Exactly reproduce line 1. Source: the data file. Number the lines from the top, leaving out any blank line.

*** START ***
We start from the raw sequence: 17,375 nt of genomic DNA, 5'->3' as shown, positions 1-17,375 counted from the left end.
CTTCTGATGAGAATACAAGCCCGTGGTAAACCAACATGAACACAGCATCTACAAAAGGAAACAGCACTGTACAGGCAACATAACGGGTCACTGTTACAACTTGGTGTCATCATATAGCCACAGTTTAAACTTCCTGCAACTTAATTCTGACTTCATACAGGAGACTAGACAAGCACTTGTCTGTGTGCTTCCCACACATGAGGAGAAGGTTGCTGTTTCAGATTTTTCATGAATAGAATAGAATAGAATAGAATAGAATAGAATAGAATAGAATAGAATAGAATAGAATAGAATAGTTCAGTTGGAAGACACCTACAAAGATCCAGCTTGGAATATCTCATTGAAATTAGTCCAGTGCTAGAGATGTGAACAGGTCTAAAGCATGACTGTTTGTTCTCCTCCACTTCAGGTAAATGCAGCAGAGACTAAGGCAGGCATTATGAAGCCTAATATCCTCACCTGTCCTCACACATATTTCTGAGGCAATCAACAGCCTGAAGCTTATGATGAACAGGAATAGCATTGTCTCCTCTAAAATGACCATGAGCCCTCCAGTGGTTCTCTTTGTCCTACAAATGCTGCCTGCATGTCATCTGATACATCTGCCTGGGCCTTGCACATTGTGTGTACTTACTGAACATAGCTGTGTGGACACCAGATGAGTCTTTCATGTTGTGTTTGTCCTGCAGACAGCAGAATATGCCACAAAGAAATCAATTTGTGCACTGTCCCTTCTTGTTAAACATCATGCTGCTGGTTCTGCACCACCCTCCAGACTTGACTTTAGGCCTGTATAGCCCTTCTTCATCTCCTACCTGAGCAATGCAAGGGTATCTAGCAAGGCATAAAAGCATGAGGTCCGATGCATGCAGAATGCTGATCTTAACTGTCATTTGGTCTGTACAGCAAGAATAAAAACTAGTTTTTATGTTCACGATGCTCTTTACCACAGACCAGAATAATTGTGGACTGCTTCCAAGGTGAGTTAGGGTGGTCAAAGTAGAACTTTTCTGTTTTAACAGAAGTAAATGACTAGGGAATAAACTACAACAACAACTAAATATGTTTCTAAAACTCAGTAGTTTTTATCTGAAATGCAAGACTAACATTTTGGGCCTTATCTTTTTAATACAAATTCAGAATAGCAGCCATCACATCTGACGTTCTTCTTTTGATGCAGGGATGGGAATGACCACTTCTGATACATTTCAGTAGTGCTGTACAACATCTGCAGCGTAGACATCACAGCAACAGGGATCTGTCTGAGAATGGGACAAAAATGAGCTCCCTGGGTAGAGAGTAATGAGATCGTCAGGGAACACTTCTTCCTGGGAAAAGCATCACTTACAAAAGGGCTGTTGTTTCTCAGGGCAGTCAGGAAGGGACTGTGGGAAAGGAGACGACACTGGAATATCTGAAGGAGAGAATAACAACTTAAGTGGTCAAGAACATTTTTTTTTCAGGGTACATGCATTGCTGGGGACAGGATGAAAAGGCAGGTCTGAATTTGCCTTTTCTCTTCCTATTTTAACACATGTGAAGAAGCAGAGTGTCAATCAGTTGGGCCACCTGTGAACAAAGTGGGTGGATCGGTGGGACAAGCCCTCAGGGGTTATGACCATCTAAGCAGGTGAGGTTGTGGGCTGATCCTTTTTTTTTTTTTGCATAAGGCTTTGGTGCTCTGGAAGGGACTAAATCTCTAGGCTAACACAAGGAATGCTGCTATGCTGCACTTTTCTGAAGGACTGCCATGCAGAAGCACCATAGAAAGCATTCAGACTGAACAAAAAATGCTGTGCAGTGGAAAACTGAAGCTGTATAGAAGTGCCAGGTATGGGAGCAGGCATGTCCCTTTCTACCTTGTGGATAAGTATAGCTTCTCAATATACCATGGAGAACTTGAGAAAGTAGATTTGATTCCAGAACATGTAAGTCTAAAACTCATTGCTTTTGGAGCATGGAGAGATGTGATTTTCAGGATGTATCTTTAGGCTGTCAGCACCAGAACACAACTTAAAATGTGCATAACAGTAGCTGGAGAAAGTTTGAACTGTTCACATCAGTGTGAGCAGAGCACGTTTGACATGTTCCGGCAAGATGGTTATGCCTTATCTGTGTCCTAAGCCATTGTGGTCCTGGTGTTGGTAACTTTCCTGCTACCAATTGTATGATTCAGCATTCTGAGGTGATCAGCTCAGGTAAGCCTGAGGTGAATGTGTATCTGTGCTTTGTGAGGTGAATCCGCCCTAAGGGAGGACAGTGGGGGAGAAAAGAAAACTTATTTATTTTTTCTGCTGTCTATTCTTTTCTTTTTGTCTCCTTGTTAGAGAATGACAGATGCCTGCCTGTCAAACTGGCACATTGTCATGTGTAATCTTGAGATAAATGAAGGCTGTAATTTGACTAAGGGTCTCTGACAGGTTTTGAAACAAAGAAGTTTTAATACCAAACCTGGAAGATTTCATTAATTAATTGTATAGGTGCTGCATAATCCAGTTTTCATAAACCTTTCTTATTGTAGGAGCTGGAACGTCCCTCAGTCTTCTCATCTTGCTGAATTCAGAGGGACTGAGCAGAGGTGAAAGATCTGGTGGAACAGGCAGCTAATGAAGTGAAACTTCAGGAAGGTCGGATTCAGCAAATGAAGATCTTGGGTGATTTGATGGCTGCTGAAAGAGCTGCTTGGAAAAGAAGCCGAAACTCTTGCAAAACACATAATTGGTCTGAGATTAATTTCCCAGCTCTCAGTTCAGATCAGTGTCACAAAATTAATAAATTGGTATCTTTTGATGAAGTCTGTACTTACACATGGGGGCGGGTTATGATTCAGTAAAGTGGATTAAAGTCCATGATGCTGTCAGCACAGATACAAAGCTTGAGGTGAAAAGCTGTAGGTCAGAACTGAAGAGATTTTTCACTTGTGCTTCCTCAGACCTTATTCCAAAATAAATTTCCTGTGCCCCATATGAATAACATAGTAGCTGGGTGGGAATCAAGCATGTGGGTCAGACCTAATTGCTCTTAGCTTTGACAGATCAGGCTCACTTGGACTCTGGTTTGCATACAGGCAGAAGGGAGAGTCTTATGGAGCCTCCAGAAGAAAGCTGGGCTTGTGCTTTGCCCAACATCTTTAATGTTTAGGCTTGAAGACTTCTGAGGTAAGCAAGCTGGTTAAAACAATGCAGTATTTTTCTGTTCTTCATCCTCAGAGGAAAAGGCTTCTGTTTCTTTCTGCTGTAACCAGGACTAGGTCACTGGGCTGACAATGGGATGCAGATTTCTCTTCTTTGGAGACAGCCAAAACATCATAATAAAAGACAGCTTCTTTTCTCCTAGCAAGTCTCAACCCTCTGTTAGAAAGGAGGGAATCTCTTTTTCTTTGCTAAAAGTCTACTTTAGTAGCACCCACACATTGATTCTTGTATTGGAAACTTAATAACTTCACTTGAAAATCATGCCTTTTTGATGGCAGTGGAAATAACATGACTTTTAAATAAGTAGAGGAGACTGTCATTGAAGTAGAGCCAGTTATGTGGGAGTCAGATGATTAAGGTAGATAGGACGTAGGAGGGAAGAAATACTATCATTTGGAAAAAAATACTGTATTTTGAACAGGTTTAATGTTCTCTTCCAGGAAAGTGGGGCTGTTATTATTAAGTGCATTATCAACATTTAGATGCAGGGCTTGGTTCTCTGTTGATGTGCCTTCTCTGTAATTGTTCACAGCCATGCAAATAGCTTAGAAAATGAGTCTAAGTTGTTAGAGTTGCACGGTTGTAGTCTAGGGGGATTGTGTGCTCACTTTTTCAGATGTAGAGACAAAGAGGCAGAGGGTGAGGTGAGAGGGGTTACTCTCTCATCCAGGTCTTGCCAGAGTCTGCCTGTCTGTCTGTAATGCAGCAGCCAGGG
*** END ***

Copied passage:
We start from the raw sequence: 17,375 nt of genomic DNA, 5'->3' as shown, positions 1-17,375 counted from the left end.